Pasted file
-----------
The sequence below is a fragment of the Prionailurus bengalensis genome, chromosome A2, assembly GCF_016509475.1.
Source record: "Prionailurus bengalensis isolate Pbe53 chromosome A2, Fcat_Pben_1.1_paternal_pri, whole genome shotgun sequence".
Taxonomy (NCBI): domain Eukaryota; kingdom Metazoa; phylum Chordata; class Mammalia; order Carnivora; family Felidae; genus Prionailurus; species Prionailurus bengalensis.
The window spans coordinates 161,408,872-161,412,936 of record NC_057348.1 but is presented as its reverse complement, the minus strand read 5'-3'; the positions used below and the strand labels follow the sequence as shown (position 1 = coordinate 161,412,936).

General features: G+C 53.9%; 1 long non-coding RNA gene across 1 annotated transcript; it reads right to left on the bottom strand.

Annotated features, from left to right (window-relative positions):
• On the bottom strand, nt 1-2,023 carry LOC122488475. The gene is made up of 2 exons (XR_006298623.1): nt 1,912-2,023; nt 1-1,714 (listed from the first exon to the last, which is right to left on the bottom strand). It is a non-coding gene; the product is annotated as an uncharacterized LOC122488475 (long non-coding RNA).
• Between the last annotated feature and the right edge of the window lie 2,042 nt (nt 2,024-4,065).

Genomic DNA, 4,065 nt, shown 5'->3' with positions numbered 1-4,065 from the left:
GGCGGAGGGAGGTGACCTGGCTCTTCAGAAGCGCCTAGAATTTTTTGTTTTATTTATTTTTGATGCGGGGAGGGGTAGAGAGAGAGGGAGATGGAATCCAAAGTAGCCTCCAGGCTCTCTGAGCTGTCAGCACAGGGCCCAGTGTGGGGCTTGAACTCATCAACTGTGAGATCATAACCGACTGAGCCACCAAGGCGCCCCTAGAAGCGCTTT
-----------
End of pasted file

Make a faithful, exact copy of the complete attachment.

The sequence below is a fragment of the Prionailurus bengalensis genome, chromosome A2, assembly GCF_016509475.1.
Source record: "Prionailurus bengalensis isolate Pbe53 chromosome A2, Fcat_Pben_1.1_paternal_pri, whole genome shotgun sequence".
Taxonomy (NCBI): domain Eukaryota; kingdom Metazoa; phylum Chordata; class Mammalia; order Carnivora; family Felidae; genus Prionailurus; species Prionailurus bengalensis.
The window spans coordinates 161,408,872-161,412,936 of record NC_057348.1 but is presented as its reverse complement, the minus strand read 5'-3'; the positions used below and the strand labels follow the sequence as shown (position 1 = coordinate 161,412,936).

General features: G+C 53.9%; 1 long non-coding RNA gene across 1 annotated transcript; it reads right to left on the bottom strand.

Annotated features, from left to right (window-relative positions):
• On the bottom strand, nt 1-2,023 carry LOC122488475. The gene is made up of 2 exons (XR_006298623.1): nt 1,912-2,023; nt 1-1,714 (listed from the first exon to the last, which is right to left on the bottom strand). It is a non-coding gene; the product is annotated as an uncharacterized LOC122488475 (long non-coding RNA).
• Between the last annotated feature and the right edge of the window lie 2,042 nt (nt 2,024-4,065).

Genomic DNA, 4,065 nt, shown 5'->3' with positions numbered 1-4,065 from the left:
GGCGGAGGGAGGTGACCTGGCTCTTCAGAAGCGCCTAGAATTTTTTGTTTTATTTATTTTTGATGCGGGGAGGGGTAGAGAGAGAGGGAGATGGAATCCAAAGTAGCCTCCAGGCTCTCTGAGCTGTCAGCACAGGGCCCAGTGTGGGGCTTGAACTCATCAACTGTGAGATCATAACCGACTGAGCCACCAAGGCGCCCCTAGAAGCGCTTT